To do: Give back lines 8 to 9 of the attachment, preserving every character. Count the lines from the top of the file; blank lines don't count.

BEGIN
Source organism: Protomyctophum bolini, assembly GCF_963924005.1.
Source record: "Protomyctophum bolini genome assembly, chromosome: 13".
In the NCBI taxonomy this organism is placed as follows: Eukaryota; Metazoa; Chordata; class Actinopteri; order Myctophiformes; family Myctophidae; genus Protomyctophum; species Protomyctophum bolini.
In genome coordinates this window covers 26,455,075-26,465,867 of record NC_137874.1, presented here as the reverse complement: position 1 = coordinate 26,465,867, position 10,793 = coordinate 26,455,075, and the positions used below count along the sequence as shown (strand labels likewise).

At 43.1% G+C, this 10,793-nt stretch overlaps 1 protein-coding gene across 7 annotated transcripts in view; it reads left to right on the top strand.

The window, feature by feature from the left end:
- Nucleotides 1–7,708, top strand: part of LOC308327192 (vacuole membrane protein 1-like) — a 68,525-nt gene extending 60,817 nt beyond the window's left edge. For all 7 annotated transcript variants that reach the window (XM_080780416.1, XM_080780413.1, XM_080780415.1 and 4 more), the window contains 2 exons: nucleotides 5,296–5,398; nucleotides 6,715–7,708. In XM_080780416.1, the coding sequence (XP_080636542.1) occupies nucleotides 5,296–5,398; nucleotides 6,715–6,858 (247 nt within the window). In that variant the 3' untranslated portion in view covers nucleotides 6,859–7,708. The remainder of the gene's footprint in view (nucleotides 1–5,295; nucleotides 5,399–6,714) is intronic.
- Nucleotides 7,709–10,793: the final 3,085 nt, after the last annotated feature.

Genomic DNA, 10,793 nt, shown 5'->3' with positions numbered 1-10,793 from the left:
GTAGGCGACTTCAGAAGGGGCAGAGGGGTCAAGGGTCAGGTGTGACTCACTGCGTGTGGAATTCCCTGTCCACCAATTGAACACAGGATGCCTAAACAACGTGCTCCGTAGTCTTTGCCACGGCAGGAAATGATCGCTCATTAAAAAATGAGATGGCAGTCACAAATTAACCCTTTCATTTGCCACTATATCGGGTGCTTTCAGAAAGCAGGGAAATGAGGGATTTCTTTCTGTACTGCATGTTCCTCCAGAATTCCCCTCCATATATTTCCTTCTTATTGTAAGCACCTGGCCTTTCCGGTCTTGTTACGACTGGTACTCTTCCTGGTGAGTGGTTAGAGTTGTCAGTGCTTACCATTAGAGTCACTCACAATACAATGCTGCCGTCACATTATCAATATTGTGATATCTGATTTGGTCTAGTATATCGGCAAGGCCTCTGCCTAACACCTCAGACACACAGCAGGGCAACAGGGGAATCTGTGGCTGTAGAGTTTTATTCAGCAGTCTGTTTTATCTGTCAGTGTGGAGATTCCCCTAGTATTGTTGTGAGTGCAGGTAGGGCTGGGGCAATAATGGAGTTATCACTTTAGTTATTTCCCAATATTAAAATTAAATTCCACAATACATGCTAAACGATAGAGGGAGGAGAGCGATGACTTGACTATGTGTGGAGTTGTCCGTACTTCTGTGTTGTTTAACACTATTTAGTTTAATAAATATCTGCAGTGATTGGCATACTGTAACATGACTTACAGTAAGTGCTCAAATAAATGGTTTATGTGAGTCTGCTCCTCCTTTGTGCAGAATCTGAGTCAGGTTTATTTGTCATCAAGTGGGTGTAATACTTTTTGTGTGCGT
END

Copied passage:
- Nucleotides 7,709–10,793: the final 3,085 nt, after the last annotated feature.

Genomic DNA, 10,793 nt, shown 5'->3' with positions numbered 1-10,793 from the left: